Front-mounted audio ports also need to be connected to the motherboard if you want to be able to plug in your headphones and a
microphone. Fortunately, most motherboards and cases have a single block connector that plugs into the front audio connector on the motherboard.

Your motherboard’s manual will have full details of where this is connected, but it’s usually located by its back panel. Again, there’s only one way to connect this cable, so just slide it gently into place. If your case has a Speaker header, plug this into the appropriate connector on the motherboard. This is used to give warning beeps.

7. Fans


It’s common for modern cases to have extra fans pre-fitted. These help increase airflow through the case and keep your PC cool. While fans can be connected directly to the power supply, it’s better to connect them to spare fan headers on the motherboard. This way, the motherboard can automatically control the fan speed and keep your PC running as quietly as possible.

If your fans end in three- or four-pin connectors, you can plug them into your motherboard. Look at the manual to find a spare fan connector and then plug in the fan’s power connector. Three-pin connectors can plug into four-pin ports and vice versa. The cables can also plug in only one way, so it’s easy to get it right.

8. CPU fan


The processor fan, which we installed earlier, can now be connected to the motherboard. In the same way as system fans, the processor’s fan speed is controlled by the motherboard based on the processor’s temperature. This keeps your computer as quiet as possible.

There’s a special connector for the processor fan on the motherboard, which is often called CPU FAN. Check your motherboard’s manual for its location. This is likely to be a four-pin connector, but three-pin processor fans can also plugin. The connector can go in only one way, so just plug it in.

Once everything is connected properly, ensure that the cables are secured and in a safe place. You don’t want your cables to get caught in any fans. Using the empty drive bays and zip ties, you can secure the internal cables in your newly remodeled PC.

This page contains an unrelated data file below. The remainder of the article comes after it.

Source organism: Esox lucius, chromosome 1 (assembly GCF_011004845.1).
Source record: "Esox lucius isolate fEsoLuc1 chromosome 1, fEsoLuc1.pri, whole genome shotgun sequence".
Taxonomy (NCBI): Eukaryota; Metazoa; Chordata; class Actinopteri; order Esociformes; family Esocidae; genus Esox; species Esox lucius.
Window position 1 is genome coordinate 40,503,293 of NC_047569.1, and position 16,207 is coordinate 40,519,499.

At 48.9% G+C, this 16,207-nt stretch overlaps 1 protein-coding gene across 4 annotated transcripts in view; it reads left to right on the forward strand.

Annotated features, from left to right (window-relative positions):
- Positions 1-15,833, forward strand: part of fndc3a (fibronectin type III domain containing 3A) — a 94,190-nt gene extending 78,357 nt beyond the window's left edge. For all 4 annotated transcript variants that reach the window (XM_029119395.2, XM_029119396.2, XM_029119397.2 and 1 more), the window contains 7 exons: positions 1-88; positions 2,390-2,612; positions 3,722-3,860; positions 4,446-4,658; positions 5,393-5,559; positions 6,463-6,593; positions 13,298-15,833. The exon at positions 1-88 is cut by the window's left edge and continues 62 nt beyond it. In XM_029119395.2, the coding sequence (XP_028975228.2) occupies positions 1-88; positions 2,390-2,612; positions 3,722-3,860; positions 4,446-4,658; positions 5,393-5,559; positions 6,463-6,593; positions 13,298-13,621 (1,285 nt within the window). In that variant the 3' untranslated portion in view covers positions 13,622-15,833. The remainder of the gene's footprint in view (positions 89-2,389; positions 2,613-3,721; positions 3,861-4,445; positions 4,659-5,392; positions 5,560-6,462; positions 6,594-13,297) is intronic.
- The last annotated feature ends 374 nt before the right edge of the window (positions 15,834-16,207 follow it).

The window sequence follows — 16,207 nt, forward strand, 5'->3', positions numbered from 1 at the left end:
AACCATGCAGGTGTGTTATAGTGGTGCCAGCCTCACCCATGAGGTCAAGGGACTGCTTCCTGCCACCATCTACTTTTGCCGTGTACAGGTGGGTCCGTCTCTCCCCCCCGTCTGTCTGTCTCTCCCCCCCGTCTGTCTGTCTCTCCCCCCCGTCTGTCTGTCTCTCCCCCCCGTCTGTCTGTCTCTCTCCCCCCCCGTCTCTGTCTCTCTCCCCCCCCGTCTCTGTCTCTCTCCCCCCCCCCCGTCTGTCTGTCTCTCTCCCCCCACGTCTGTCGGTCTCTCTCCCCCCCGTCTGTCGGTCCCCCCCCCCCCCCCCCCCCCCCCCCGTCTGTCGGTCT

Tips for Working on Your Computer

As with any technical device, there are precautions you should take when connecting your cables. Whether it reduces the risk of electrical shock, or it reduces the potential for damage done to the internal components of your device, there are a few things to consider when working with these components.

  • Ensure that the power supply is disconnected – Obviously, this may not apply if you haven’t connected the power cable yet but it’s worth mentioning just in case.
  • Reduce the risk of status electricity – The natural static in your hands can wreak havoc on internal computer parts. Whether you use an ESD mat or safely band, it’s an important step to take in protecting your investment.
  • Keep your workspace clear of any liquids or debris – You don’t want to spill a bottle of water all over your new computer. Clean the workspace before you begin and attempt to reduce any dust while you’re at it.
  • Clean your hands – When working with cables and other internal components, the oils, and dirt on your hands can cause problems later on. It’s best to wear powder-free nitrile gloves, but clean hands will do.

Each manufacturer may have different guidelines for connecting cords so it’s best to follow any instructions or guidelines offered. Taking precautions and understanding how to make the connections means you’ll have your device up and running in no time.